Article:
So what next? My next memory of the best tasting meal I ever had as a child was eaten once a year. Not Thanksgiving Day meal. It was eaten at Lee's Inlet Kitchen in Murrells Inlet, South Carolina. We vacationed each summer while I was growing up in Myrtle Beach, SC, rented a cottage, and Mama, along with any aunts visiting that year, cooked all our meals.

But one night each year we always drove to Murrells Inlet and ate at Lee's Kitchen. I remember the big platters of seafood my father and uncle always ordered but I can still taste the fried shrimp plate I always ordered, year after year. 

I found out that Lee's Inlet Kitchen is still there, still owned by the same family since 1948. Here's a link to it in case you ever are near. I can still remember sitting there with sunburned arms and biting through the crispy crust to that juicy South Carolina shrimp!

I have 52 other things on my How to Build a Ship list of memorable delicious foods now to consult when I want to cry at the thought of cooking one more meal, but I think good fried shrimp has got to come soon.

[Spode's Albion Ships pattern. I only have 3 of them.]

Tell me now, please,
what is one of the most memorable
meals or dish that you would love to eat soon?

Wednesday, February 18, 2015

Obnoxious Women

Poor starlings…does anyone love them?

"The insatiable bluejays have finished every scrap of food--
what does one do?

My poor chickadees flutter around while
the three fat pompous rusty things
beak into all the best.

How to remove starlings
and not disturb the small ones?

It's like getting obnoxious women
off the club committees."

Gladys Taber in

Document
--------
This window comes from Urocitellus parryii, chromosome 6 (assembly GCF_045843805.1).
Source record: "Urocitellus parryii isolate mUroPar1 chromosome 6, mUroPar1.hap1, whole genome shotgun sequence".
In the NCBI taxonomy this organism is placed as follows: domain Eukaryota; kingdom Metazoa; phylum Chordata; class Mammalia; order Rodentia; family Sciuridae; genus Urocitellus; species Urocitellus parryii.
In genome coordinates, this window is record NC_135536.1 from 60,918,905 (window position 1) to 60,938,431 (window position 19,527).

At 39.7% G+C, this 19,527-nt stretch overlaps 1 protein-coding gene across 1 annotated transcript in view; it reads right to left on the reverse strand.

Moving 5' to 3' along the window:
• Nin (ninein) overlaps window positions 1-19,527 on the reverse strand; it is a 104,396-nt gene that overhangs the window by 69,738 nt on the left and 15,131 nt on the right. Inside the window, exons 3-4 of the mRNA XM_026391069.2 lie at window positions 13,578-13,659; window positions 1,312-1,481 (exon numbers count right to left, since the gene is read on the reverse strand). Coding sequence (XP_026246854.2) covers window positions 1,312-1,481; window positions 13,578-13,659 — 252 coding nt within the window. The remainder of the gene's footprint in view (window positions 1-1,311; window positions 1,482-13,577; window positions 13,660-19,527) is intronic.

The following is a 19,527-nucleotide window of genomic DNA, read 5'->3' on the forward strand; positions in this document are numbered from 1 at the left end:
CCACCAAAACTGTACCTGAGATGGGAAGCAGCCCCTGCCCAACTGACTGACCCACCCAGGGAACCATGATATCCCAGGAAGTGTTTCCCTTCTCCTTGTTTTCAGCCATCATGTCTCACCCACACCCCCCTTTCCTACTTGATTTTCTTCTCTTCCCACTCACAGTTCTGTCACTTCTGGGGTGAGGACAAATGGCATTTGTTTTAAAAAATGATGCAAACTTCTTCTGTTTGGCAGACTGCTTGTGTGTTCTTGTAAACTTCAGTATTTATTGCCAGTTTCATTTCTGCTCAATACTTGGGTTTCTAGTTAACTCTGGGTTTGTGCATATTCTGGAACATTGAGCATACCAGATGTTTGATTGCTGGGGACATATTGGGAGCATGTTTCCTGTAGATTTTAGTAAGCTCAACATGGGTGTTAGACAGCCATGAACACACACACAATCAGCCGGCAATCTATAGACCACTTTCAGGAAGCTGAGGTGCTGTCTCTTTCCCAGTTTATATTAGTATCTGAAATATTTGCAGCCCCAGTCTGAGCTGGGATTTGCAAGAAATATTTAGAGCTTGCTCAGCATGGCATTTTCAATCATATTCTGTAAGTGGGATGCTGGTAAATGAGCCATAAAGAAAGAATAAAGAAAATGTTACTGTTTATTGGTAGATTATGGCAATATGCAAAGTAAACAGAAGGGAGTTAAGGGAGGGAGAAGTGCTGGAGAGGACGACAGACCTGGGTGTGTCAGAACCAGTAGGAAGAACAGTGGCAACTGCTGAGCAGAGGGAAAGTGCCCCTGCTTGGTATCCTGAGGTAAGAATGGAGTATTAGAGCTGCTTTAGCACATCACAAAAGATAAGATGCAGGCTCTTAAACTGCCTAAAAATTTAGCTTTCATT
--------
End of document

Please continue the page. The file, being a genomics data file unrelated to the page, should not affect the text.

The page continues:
Stillmeadow and Sugarbridge

R.H. bangs on an old pan to scare the
starlings away from the feeders.

Do you love obnoxious women--
I mean starlings?
Or do you try to scare them away?

Tuesday, February 17, 2015

Bird Butt to Bird Butt

I woke this morning to this view from my dressing room window…

Brrr, it's cold outside…

I went to the kitchen where R.H. had sausages and fried potatoes
keeping warm in the oven.

He had already fed the birds once and was ready to again.

He said they were "bird butt to bird butt."

We ate R.H.'s good breakfast and looked out at the welcome sunshine,
R.H. using the zoom lens to capture our visitors...

The sun disappeared for a while but the birds stayed.

And other guests stayed at R.H.'s smorgasbord…

I'll stay too, but inside where it's cozy and warm.
I won't think today about the -3 degrees predicted for tomorrow night.

"I feel so completely content on a snowy day.
My home, my family, life itself, even me, all is perfect--
all is safe from harm.
Nothing has been.
Nothing will be.
Just the present,
bounded by the peace and the hush of the snow."
Agnes Sligh Turnbull

What I will think about is family,
praying for all of them everywhere to stay safe and stay warm
and be happy.

Nora may not be warm in this picture her daddy sent me yesterday,